Because it requires exponentially more effort to remove homographic ambiguity than is necessary to simply mask word forms, lemmatization which fully reflects the semantic difference in homographic forms is infrequently done. Those involved in the creation of the Royal Irish Academy's Dictionary of Medieval Latin from Celtic Sources found that "full lemmatization (with removal of ambiguity) . . . demanded more effort on the part of the lexicographer than it was feasible to invest" (Devine 1987: 56; 61). Meunier, who himself has drawn a distinction between graphical and semantic lemmatization, favoured a concentration on graphical forms in his own project (Meunier 1976: 210). Krause and Willée, in their work with German newspaper texts, found that a highly accurate lemmatization, with little ambiguity, came at a cost which exceeded their budget (Krause and Willée 1981: 101). It is no wonder, then, that one criticism of the practice of lemmatization is that it is at most an "operation concealing the semantic problem of homonymy" (Boot 1980: 175). This may very well be the case but, though a lemmatized text may not fully reflect semantic difference in homographic forms, homographs can be disambiguated manually as they arise in data retrieved from that text.

By its nature, then, lemmatization is itself an ambiguous act, and one which significantly transforms a text in ways that can profoundly alter the results of studies performed on it. Because of this, the degree of lemmatization which is chosen for a specific text, and the principles which will be applied in the process of lemmatization, should reflect the intended final use of that text. Figure 3 outlines some general principles of lemma form reduction in English.[13] In addition to these principles, one should take into account a number of further issues which are commonly considered when reducing a word to its lemma. Are adverbs which are derived from adjectives best lemmatized under the adverbial form, as is common lexicographical practice, or, as Devine has practised, under the adjective (Devine 1987: 58)?[14] Should a gerund functioning as a noun be classified under its original verb form? In some studies it is also useful if words which are derived from the same root-form are lemmatized under the stem of that form; under this principle, the verb or adjective live and the noun life are conflated to the same lemma (Boot 1980: 175). Furthermore, in many cases it is useful to retain information about the form of the word as it originally appeared in the text, for much data is lost when the past participle of a verb is represented by its infinitive form, or a genitive noun represented by the nominative; for this reason, one should consider the benefits of retaining the original form of a word along with its lemma, and also weigh the advantages of having lexical information available for each word in that text.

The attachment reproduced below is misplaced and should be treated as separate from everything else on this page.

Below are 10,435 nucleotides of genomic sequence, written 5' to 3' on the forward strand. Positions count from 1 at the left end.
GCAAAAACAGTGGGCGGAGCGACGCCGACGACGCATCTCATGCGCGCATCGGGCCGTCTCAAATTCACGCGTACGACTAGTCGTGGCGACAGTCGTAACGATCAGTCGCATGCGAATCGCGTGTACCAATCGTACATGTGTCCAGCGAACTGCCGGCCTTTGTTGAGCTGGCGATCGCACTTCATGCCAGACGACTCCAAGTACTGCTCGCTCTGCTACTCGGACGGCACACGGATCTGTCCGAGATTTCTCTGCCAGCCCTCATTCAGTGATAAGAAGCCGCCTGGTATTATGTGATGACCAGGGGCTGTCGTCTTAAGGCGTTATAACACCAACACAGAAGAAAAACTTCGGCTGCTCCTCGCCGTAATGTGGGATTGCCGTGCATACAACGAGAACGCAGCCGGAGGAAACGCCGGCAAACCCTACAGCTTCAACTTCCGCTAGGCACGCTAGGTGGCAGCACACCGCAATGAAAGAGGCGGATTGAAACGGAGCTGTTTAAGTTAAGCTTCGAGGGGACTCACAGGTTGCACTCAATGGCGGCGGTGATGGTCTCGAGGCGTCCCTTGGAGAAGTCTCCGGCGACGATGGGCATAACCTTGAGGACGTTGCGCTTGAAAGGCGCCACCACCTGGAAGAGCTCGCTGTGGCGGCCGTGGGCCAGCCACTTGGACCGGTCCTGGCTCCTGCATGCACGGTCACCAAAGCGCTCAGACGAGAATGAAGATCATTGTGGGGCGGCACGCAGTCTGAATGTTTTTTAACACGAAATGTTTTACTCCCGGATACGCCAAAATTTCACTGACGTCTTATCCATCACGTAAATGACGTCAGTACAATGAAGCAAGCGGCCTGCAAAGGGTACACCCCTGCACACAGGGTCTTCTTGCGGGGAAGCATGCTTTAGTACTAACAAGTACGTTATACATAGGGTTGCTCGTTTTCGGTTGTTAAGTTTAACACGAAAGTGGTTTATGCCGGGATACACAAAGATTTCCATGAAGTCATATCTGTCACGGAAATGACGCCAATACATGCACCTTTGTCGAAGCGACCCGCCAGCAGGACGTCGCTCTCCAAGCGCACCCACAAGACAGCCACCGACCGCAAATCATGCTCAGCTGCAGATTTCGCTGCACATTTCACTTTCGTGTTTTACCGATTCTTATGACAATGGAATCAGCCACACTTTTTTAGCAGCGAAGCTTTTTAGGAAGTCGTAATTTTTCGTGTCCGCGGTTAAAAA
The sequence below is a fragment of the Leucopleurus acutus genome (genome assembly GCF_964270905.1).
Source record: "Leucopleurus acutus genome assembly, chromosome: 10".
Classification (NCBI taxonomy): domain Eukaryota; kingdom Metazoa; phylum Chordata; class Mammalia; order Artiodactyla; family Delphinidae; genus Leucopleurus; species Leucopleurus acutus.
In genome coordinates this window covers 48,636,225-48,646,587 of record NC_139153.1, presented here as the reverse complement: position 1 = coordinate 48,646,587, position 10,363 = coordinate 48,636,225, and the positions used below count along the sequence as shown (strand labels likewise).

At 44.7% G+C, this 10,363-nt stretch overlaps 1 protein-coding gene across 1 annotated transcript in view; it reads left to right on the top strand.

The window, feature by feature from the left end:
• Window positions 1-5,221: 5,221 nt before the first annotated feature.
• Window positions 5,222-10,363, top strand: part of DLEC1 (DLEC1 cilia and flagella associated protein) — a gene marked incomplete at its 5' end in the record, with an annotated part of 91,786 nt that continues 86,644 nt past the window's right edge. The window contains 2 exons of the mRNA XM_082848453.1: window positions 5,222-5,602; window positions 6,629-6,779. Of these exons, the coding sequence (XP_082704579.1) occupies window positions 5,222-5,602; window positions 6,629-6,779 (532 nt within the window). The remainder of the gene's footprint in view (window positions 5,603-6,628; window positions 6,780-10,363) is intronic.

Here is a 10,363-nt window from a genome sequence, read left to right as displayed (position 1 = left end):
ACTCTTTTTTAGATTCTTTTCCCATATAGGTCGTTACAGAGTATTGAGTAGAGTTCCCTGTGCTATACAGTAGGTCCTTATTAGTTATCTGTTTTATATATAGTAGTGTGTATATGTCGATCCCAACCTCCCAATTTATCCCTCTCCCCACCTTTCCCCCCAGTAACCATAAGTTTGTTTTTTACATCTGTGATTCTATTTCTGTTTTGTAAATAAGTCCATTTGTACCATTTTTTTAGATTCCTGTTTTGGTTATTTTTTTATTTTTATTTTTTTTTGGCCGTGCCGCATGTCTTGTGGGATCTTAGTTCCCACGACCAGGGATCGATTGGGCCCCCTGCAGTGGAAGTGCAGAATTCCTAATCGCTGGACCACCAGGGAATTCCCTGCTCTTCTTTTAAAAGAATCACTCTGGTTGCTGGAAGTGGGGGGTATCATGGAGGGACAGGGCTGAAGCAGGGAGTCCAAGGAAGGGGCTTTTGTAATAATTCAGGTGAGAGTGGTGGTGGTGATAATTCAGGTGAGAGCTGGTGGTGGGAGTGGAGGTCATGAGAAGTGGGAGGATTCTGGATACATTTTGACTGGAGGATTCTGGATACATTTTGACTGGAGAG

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[10] Meunier, further, distinguishes between the semantic and graphical elements of lemmatization (Meunier 1976: 210).

[11] As a more complex example yet, consider the word present. It functions commonly as a noun, in the senses of gift (a present) and now (the present [time]), as a verb, in the sense of giving something (I present this to you), and as an adjective, in the sense of here (I am present).

[12] Refer to Krause's discussion of Sture Allén's thoughts regarding the types of information which may be obtained from dictionaries, and how that information can be used to help resolve the problem of ambiguity (Krause and Willée 1981: 102).

[13] This table is adapted from Devine 1980: 58.

[14] For example, is the adverb quickly most accurately lemmatized as itself or as the adjective quick?